Which Joe gave his name to ‘sloppy joes’? We look at five interesting sandwiches and their lexical origins.
- ‘To presume to have all the answers is nothing but dangerous delusion for it is based on the arrogation of divine potency.’
- ‘The judiciary's authority and independence was significantly impaired during the Abacha era by the military regime's arrogation of judicial power and prohibition of court review of its action.’
- ‘There is, in fact, a firm bloc of three reactionaries - Scalia, Rehnquist and Thomas - that supports the executive branch's arrogation of unprecedented police powers.’
- ‘The arrogation of such power to the judges would usurp those functions of government, which are controlled and distributed by powers whose authority is derived from the ballot box.’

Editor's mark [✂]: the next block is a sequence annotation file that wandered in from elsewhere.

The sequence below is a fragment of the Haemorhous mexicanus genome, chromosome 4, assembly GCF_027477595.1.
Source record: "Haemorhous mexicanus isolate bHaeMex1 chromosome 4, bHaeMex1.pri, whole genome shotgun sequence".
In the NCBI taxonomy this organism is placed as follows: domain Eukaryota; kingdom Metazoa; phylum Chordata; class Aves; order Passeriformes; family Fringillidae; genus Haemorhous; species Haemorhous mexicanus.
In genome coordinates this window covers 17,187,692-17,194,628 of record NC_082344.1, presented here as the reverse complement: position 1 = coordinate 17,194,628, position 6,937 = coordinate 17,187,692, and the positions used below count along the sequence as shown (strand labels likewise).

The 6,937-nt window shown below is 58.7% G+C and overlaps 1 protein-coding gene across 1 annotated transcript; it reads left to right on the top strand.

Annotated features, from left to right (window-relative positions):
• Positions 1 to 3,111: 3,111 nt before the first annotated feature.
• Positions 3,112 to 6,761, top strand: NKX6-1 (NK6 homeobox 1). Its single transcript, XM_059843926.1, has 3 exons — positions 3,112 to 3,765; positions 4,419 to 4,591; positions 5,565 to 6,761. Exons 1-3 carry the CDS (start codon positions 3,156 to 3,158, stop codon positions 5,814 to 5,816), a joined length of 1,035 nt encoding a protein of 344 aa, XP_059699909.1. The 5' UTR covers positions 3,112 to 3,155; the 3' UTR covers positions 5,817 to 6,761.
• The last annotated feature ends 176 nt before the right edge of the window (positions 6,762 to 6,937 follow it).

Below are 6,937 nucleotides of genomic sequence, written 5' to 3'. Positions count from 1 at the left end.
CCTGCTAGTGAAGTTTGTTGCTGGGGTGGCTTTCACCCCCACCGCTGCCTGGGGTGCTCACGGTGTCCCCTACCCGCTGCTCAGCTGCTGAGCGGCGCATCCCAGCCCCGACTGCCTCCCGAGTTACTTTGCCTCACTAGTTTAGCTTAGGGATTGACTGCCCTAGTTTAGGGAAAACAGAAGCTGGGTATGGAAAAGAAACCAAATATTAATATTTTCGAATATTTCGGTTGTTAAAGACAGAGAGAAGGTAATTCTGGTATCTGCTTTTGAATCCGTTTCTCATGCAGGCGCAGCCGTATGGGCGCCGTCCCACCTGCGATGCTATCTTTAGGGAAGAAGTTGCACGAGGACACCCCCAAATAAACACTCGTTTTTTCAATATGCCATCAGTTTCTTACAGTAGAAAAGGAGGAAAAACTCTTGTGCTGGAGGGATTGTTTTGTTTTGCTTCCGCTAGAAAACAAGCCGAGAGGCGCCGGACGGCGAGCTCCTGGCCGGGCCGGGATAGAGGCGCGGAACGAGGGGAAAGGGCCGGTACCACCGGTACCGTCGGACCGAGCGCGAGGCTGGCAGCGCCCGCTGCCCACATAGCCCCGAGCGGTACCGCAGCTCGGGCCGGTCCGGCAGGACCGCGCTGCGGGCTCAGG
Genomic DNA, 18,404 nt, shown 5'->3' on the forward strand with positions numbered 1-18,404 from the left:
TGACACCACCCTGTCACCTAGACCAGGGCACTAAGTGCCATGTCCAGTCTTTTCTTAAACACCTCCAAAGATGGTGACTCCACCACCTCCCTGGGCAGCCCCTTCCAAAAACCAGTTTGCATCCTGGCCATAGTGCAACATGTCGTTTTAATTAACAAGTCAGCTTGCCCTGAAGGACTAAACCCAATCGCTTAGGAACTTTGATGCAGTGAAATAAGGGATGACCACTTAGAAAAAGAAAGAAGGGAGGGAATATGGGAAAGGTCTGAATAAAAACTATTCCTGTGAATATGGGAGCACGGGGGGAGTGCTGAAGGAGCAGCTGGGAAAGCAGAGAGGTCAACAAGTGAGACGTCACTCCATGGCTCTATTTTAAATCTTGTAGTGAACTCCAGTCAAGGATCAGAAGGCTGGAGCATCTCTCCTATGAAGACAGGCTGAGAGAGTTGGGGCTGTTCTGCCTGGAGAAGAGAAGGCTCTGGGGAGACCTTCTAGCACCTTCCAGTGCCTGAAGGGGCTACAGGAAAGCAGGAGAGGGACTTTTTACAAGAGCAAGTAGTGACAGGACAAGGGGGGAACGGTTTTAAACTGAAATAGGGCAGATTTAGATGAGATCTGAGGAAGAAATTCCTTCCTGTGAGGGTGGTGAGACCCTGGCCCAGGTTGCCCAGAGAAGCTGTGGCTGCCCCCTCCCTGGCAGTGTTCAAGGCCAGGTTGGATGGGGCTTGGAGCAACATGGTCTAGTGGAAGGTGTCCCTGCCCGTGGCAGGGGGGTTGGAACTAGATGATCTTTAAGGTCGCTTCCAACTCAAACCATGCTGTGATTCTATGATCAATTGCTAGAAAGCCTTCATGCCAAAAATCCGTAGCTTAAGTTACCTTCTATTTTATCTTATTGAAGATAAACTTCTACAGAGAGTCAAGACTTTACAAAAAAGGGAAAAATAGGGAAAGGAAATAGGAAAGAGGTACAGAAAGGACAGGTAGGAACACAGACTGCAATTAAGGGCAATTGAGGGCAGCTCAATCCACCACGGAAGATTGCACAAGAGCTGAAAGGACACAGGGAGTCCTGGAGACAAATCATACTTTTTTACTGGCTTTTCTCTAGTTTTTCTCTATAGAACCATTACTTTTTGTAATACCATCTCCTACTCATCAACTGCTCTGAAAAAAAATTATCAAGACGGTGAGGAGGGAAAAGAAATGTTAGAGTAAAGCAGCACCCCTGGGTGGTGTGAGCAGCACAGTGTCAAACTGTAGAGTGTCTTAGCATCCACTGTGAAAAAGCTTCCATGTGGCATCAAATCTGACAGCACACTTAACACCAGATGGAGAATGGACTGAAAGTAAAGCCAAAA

- ‘There is no modern precedent in France for such an arrogation of emergency powers.’
We take a look at several popular, though confusing, punctuation marks.
From Afghanistan to Zimbabwe, discover surprising and intriguing language facts from around the globe.
The definitions of ‘buddy’ and ‘bro’ in the OED have recently been revised. We explore their history and increase in popularity.